In Daluz (the not-Rome) such a relationship is not unusual. In Olorum, it is distinctly frowned on, to the extent of endangering the protagonists’ lives. A Taste of Honey is thus also a story of star-crossed lovers, constrained by the people around them and forced to show their love in secret. Aqib’s high position in Olorumi society and Lucrio’s as a soldier in an embassy mean that exposure would have diplomatic consequences as well.

It’s a lovely tale, briskly told. The contrasting societies are only sketched, but it is clear that there are layers supporting this and other stories in the same world. There are various kinds of magic that are neither extravagant nor uncommon, but simply shaping the way the world works. It’s a setting that feels fully lived in, one that shapes the protagonists rather than being bent to their story’s needs. Aqib and Lucrio start as an unlikely pair, as is to be expected when the relationship starts with a soldier calling out to someone he thinks is pretty, but there is quickly more than just physical attraction at work.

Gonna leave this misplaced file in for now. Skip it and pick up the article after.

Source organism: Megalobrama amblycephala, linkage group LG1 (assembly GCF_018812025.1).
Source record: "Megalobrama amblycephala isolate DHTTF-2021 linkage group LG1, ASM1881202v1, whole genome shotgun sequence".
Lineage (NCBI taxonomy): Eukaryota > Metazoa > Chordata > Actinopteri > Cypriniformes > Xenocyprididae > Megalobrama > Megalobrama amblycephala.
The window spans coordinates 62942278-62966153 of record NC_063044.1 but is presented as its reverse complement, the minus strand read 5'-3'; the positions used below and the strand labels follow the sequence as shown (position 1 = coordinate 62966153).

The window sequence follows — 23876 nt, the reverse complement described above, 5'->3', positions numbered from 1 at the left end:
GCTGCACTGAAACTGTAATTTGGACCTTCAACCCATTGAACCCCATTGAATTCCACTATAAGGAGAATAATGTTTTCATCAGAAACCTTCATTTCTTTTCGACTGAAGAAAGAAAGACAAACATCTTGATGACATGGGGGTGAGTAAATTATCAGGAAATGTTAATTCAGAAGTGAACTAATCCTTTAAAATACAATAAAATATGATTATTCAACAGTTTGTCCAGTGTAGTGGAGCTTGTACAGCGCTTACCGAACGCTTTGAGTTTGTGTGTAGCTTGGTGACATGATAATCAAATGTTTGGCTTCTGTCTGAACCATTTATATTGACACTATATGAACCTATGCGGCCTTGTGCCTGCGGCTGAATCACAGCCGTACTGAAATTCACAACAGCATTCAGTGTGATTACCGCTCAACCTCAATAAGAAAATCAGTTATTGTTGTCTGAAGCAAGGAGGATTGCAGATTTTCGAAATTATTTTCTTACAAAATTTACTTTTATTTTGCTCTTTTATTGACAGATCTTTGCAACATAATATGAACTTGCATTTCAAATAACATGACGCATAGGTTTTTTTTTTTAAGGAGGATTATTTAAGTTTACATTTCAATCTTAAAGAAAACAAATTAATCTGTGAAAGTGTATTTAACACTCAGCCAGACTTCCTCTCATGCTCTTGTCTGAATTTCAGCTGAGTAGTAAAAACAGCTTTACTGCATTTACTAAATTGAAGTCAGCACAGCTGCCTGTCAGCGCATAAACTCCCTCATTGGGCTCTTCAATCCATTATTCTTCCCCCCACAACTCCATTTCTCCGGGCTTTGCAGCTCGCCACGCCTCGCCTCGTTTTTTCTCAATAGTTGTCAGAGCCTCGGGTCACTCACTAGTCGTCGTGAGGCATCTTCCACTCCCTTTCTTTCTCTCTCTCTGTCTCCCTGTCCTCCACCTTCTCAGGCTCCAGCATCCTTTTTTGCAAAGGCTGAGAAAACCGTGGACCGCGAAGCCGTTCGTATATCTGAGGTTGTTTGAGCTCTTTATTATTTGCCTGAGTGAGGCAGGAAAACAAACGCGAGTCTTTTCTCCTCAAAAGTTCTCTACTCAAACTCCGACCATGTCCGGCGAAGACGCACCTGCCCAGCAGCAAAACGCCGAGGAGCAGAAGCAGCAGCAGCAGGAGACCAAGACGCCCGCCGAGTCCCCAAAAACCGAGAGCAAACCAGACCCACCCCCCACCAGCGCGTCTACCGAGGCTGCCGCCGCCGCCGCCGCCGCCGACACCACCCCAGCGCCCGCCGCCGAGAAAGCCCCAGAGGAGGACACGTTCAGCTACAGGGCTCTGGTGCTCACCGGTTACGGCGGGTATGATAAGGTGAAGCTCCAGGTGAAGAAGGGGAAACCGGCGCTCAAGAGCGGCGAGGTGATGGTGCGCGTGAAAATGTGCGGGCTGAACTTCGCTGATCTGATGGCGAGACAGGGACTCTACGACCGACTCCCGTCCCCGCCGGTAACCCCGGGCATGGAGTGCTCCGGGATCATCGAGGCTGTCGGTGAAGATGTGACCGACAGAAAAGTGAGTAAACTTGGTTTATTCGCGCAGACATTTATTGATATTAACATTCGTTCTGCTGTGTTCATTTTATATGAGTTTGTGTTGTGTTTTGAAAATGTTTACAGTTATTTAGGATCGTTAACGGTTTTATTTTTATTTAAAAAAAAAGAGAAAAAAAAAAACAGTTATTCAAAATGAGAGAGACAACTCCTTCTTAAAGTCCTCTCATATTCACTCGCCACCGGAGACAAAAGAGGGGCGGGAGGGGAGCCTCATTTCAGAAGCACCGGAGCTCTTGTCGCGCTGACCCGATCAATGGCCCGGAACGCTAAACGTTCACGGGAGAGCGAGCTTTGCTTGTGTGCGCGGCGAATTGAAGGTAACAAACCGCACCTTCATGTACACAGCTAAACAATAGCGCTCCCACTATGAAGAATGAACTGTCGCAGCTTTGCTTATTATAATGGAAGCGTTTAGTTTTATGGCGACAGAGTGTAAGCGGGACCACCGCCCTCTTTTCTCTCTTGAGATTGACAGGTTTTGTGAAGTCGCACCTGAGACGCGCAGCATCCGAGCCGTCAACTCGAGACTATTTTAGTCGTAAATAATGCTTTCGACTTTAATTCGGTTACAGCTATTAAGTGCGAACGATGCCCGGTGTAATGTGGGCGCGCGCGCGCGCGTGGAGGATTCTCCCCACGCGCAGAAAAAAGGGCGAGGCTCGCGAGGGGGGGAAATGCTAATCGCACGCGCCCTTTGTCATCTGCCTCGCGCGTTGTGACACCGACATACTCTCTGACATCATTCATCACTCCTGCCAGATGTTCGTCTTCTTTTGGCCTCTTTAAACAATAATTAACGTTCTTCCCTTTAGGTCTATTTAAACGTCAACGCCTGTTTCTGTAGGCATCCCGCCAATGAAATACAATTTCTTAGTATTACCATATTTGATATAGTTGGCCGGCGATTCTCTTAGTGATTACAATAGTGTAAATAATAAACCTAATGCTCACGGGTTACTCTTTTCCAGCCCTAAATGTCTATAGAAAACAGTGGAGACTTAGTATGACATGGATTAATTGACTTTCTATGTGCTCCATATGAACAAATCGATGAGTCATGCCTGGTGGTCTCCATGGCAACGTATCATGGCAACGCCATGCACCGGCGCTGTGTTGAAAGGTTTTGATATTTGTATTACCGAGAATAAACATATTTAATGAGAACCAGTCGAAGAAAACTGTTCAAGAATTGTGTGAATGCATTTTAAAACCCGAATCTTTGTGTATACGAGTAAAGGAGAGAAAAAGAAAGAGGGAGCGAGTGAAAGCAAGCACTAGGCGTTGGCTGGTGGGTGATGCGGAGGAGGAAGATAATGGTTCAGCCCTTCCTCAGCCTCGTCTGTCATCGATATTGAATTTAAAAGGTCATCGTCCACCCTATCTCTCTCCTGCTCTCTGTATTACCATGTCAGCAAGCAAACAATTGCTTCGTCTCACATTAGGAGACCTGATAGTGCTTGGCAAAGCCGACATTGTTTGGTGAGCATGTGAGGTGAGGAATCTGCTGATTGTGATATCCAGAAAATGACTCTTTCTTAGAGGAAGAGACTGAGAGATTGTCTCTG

The magic of this world also plays an important part in the novella’s ending. I did not expect A Taste of Honey to end the way it did, yet it makes logical sense is emotionally satisfying, causing me to reflect on all of what had gone before and see it in a different light. I liked A Taste of Honey enough that I immediately bought Wilson’s other novella set in this world, The Sorcerer of the Wildeeps.

A Taste of Honey was the twelfth bit of Hugo reading that I completed this year, and the eleventh I have written about.

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Dec 06 2017

Premature Evaluation: Life and Fate by Vasily Grossman